RAPID CITY, S.D. (KOTA TV) - Where is Alex Vasquez? He went missing over three years ago. The 24 year old was staying at his brother's home on the Pine Ridge reservation in Kyle and according to family members, he simply vanished. Three years passed of what you'd think would be frantic searching. But remembering a lost man in Indian Country is not that simple.
Stanley Little Whiteman is the Tribal Council Representative for Kyle. He also is the Law and Order Chairman on the Tribal Council and works directly with the tribal police. He says that there's no way that Alex could have just disappeared from the community.
"No one just goes missing, there has to be a reason," says Little Whiteman "... someone knows out there and they're just not saying anything."
One of Alex's cousin, Misty Hernandez, knew Alex as a child. Although she didn't keep in touch with Alex as he grew into adulthood, she is trying to keep the search for Alex ongoing.
"It just can't be gone and nothing," says Misty.
Little Whiteman believes that Alex never left the two square miles of Kyle, South Dakota.
"I mean you have to believe that he is dead out there someplace," says Little Whiteman
On October 29, 2015, Alex was staying in a trailer home in Kyle with his brother, Angel. The home is right up against American Horse Creek. Their Dad had earlier left to go visit relatives in Mexico. Angel last saw Alex in the trailer in the early morning hours of October 29th, around 3 am. He says that Alex had been up sick all night from drinking. Alex asked Angel for money but Angel refused and went back to bed. When Angel got up to go to work, Alex was gone.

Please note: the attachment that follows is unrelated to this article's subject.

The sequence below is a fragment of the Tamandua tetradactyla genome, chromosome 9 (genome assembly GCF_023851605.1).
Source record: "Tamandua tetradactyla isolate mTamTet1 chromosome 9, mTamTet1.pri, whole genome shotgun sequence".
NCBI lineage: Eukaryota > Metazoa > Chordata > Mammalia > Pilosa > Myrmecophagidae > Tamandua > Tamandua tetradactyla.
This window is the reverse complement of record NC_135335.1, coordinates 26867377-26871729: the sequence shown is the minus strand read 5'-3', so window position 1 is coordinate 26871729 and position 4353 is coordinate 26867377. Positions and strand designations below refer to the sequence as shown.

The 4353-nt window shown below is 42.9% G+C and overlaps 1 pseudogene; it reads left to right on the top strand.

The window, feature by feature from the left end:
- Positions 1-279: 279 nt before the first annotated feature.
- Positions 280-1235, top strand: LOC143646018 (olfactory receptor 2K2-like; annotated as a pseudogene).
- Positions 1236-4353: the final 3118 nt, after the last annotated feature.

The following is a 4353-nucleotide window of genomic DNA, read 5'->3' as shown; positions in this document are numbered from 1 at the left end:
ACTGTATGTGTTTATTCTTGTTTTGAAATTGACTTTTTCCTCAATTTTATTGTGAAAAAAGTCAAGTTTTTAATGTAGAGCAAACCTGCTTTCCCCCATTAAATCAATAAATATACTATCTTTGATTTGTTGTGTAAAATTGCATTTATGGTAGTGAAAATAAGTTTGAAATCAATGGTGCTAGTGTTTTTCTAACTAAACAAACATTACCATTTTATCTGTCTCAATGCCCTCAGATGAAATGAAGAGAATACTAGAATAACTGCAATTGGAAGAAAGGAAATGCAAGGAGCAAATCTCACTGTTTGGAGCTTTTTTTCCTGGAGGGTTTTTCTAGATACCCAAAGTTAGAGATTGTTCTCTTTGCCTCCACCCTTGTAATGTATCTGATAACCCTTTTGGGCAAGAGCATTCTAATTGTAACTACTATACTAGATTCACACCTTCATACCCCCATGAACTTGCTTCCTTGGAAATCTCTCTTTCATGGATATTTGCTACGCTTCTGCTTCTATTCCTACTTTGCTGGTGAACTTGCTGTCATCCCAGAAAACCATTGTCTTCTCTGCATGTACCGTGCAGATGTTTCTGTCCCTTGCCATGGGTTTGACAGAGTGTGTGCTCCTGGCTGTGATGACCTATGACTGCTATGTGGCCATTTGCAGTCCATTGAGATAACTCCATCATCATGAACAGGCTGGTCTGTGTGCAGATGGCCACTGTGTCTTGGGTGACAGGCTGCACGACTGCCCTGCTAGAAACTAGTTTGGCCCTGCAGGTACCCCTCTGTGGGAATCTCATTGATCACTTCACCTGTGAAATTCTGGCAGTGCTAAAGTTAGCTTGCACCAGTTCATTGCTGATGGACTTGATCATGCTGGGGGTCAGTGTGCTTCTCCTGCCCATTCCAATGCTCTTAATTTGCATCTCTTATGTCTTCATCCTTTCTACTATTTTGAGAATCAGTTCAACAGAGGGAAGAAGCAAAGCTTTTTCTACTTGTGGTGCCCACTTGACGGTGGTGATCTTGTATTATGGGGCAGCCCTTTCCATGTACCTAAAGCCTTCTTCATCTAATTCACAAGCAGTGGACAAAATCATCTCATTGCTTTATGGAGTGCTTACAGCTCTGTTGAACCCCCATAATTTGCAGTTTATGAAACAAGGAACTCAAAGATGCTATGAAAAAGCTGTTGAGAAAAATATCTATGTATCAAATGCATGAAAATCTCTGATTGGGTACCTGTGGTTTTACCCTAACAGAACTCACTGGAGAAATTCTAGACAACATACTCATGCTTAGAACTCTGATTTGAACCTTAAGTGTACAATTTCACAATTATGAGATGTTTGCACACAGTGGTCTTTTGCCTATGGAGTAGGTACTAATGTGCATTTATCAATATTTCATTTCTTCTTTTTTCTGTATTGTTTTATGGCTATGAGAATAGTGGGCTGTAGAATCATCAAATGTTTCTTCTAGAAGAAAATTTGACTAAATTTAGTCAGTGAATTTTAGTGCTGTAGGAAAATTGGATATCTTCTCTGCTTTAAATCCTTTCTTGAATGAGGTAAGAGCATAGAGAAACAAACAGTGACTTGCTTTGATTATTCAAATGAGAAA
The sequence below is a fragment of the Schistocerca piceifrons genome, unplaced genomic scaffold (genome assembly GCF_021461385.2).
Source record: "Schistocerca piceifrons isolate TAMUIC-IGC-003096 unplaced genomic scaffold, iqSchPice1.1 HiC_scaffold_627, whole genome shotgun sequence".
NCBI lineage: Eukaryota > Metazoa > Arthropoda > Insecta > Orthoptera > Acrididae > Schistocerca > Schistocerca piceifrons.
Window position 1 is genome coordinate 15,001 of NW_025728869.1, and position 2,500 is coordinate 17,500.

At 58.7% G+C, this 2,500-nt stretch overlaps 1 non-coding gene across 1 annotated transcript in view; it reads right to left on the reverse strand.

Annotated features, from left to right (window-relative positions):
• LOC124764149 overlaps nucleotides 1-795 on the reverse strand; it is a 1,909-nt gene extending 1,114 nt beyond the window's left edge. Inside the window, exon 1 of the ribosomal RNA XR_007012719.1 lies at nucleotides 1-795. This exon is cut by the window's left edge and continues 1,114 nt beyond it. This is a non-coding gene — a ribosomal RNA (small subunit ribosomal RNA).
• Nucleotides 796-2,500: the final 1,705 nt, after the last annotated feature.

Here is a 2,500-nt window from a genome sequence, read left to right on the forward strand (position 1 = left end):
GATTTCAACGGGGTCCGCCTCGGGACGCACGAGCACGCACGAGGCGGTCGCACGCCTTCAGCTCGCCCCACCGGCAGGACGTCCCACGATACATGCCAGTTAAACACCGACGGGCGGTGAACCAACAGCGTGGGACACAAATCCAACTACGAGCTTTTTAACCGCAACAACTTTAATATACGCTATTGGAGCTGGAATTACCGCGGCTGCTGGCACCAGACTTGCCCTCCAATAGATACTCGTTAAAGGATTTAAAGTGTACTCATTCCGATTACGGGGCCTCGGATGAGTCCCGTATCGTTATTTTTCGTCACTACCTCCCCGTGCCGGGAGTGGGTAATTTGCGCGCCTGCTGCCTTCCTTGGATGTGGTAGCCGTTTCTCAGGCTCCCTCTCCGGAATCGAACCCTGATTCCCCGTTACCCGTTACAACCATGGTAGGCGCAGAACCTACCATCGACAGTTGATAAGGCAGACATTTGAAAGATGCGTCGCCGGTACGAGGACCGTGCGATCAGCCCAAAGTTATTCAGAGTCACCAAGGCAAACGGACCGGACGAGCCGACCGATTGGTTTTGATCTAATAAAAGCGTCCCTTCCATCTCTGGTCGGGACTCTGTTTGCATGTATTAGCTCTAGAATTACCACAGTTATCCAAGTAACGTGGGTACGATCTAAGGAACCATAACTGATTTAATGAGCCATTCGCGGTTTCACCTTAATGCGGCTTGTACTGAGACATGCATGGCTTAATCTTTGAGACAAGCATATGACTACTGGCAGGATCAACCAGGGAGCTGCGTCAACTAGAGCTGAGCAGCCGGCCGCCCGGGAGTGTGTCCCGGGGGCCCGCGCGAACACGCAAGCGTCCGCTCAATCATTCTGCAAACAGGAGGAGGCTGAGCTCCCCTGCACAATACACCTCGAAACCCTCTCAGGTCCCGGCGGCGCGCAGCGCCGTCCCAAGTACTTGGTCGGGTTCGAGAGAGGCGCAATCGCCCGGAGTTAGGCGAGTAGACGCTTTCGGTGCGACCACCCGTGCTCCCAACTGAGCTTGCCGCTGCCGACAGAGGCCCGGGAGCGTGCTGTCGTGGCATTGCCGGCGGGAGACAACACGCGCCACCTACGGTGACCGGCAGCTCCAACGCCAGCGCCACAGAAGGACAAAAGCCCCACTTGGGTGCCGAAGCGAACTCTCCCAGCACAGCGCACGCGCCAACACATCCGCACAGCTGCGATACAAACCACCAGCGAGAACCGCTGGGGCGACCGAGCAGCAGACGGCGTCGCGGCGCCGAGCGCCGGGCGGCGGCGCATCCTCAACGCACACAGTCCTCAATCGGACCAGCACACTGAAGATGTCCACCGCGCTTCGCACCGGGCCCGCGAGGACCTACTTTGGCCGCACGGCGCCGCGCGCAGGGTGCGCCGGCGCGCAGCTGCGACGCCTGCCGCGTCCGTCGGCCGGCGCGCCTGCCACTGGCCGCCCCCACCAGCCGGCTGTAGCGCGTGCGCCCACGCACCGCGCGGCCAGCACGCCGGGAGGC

2015 was a bad year to go missing on the Pine Ridge Reservation. The family wishes that more would have been done right when Alex first went missing.
"You know how you see it on TV everyone standing side by side arms linked, all helping each other, we didn't get that," says Misty. Although several searches were conducted, they couldn't find Alex. Little Whitman says resources were stretched thin.
"You have to remember that when Vasquez first disappeared law enforcement was down to probably 20-25 officers. There probably was a lot of mistakes that were made," says Little Whiteman
Those 20 - 25 officers would need to patrol the entire 3500 square miles of the reservation, 24/7. As a way of comparison, the city of Rapid City is 55 square miles.
Just a few months after Alex disappeared, changes came to law enforcement on the reservation.
Little Whiteman explains that in 2016, the tribe came in to overhaul law enforcement "because there was a lot of problems." The problems, according to Little Whiteman, were primarily focused on the Bureau of Indian Affairs.
"We're taking public safety and giving them the ability by taking that criminal investigation away from the BIA and making it so it can help people on this reservation," says Little Whiteman.
Unfortunately, those changes came too late for Alex's family.
Angel says that the family was struggling back in 2015 and continue to struggle to this day.
And Alex remains missing.
There is still a 25,000 reward for information about Alex's disappearance. He also goes by the name Alex Gay or Tank Gay or Tank Vasquez. Little Whiteman wants the public to know that withholding information about a crime can itself be a punishable offense. KOTA News did file a Freedom of Information Act request regarding Alex's disappearance but were told that the FBI would not provide any information on someone who is considered missing.